I’ve made it clear that I love a good mystery, and there are few that I enjoy more than those of Agatha Christie. Whenever someone asks me who my favorite author is, frequently I name Dame Agatha, partially because I enjoy watching the shocked expression on the faces of people who expected a more “highbrow” response from me. I belong to that small but strident group of people who believe that The Murder of Roger Ackroyd is one of the most innovative books of the early 20th century, forever altering the conventions of storytelling.
But I am digressing, because this review is not about Christie’s mystery novels, but instead about her lesser-known books.
Christie had wanted to write outside the whodunit genre for a long time, but her publishers dissuaded her, telling her to stick to the tried-and-true moneymakers.
But Christie never stopped desiring to stretch her boundaries, and she eventually wrote six “straight novels” under the pseudonym of Mary Westmacott. These were out of print for a long time, but they’ve recently been republished in two three-book anthologies.
Some are much better than others, but each has something to recommend itself for Christie fans. Most critics consider these her most personal works, and they are required reading for anyone with an interest in Christie’s life and mentality.
Most of them pivot around their female characters. The early ones reflect her youthful plans, hopes, and ambitions. The later ones deal with more mature women and their discomfort with a world that often has no comfortable place for them.
Christie’s first effort outside the mystery genre was Giant’s Bread the story of an aspiring composer and his often-disastrous personal life. It has its share of contrivances and clichs, but it’s entertaining. Everyone who’s studied Christie’s life is aware of her mysterious 11-day-long disappearance in the mid-1920s following the breakup of her first marriage, which was subsequently attributed to amnesia brought on by stress.
This adds an interesting dimension to the plotline where the protagonist’s friends try to help cure his amnesia and help him reclaim his old life.
A Daughter’s A Daughter is a novelized adaptation of one of Christie’s plays. The conversion is a little obvious. Not only is the majority of the book stage bound to the heroine’s living room, but the bulk of the book is dialogue and the novel’s even divided into thirds, the first two ending in a cliffhanger climax, so it’s very clear that this is a refurbished three-act play.
The storyline revolves around a single mother, her daughter, and their oppressive influences on one another’s romantic lives. It’s the colorful supporting characters that make the read worthwhile.
The Burden focuses on the relationship between two sisters, the elder overprotective and controlling toward her little sister. There’s a disastrous marriage, adultery, despair, alcoholism, even a murder. This is by far the darkest of the Westmacott novels, and the one with the most ambiguous and least satisfying ending.
These three are my least favorite Westmacott novels. I still like them, and they’re definitely worth a look if you’re interested, but they pale in comparison to the other three.
The Rose and the Yew Tree, about an opportunist politician and his attempts to weasel his way into social acceptance and win the object of his obsession, is considered by many critics to be the best of the Westmacott novels. Most of the Westmacott stories revolve around people in various states of emotional and moral decay, but this one is about the only one where the characters seem to get a real shot at redemption.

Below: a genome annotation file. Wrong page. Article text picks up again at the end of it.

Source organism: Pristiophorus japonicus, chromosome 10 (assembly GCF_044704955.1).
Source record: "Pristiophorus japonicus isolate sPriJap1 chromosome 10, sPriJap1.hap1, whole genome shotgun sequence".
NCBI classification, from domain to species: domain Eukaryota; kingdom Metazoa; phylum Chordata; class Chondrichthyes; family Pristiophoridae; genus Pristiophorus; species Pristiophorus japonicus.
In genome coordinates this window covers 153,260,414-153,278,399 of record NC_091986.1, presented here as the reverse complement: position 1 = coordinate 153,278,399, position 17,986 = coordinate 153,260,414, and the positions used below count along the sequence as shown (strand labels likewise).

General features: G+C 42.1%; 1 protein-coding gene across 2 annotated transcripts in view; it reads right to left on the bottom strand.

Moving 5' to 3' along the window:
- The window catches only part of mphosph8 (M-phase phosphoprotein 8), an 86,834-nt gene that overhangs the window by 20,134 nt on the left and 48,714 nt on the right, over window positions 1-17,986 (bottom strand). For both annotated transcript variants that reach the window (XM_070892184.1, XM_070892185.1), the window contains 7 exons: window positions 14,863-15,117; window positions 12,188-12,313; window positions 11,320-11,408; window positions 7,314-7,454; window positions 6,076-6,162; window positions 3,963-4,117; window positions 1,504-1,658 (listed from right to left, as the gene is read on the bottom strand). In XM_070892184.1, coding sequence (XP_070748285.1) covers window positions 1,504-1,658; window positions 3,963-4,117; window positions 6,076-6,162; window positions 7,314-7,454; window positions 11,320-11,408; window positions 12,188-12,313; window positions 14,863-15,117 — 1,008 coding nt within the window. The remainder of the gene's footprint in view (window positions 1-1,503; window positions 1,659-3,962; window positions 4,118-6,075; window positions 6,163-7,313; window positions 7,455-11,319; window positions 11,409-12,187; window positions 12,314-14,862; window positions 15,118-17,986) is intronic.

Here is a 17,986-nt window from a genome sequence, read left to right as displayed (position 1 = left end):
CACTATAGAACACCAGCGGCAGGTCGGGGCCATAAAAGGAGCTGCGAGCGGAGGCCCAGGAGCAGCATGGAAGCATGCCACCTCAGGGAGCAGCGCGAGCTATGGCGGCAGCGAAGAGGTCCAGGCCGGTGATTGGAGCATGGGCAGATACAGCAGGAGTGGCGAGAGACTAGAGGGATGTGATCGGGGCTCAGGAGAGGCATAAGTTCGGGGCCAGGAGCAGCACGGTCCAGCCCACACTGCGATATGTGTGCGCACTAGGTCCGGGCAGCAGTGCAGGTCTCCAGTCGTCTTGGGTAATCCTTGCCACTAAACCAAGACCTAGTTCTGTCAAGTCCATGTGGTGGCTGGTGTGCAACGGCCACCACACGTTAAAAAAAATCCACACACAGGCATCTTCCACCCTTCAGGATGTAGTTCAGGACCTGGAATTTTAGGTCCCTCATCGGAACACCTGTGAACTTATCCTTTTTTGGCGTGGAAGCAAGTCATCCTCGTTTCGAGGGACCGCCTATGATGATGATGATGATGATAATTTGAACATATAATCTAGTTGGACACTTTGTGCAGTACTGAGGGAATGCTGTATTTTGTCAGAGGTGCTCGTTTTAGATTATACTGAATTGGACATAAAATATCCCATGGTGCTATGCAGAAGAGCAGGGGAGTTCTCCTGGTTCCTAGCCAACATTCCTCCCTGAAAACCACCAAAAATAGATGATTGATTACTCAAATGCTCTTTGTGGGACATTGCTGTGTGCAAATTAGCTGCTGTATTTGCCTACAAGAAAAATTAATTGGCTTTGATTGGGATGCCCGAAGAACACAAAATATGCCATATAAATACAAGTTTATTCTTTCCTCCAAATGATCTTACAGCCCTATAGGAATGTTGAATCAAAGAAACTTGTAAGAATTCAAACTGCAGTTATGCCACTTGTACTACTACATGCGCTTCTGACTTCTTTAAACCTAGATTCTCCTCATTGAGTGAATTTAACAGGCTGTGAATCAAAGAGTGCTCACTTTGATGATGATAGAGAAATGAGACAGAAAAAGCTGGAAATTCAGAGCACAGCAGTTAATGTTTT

Rose is good, but my favorites are Absent in the Spring and Unfinished Portrait.
Absent is about a seemingly content woman marooned in a hotel in the desert. With nothing to read (always a bad thing) she finally gets a chance to step aside and look at her life critically. Realizations and revelations come along, and part of the enjoyableness of the book comes from the fact that the disclosures are usually blatantly obvious to the reader, but completely obscured to the heroine until prolonged contemplation.
Finally, she has to choose between facing the truth or clinging to her neat, ordered, but ultimately artificial world.
It’s hazardous to call any novel autobiographical, but Unfinished Portrait is pretty much a carbon copy of the first half of Christie’s life, and none the worse for that. I read Portrait six years after reading Christie’s autobiography, and throughout the first 25 pages of reading Portrait I had a case of dj vu until I finally realized that Christie was drawing heavily from her own life.
Some critics have charged Christie with not looking at her own life and actions with the honest scrutiny of her absent heroine, but I still feel that this is the best of the bunch.
Still, I suggest reading Agatha Christie: An Autobiography before any of the Westmacott novels. It is long, drawn out, and one of the most charming personal memoirs I have ever read. Not only is it a great insight into Christie’s mind and life, but it also is one woman’s perspective of England and how it changed from the end of the Victorian era through the world wars to the mid-70s.
Also not to be missed is Come, Tell Me How You Live, Christie’s travel memoir about her experiences in the Middle East with her second husband, an archaeologist. Christie recounts her battles with desert rats, vermin, disgruntled employees, and all sorts of inconveniences. It’s a lot of fun.
Christie’s star has been on the rise in recent years, primarily as a feminist icon. Throughout the 19th and early 20th centuries, the “lady novelist” was a derided figure of fun, considered almost subhuman by many males. Christie’s phenomenal success, combined with the efforts of several other literary women, helped to abolish that stereotype.
More readers need to take a closer look at the life of the woman who created Hercule Poirot and Miss Marple.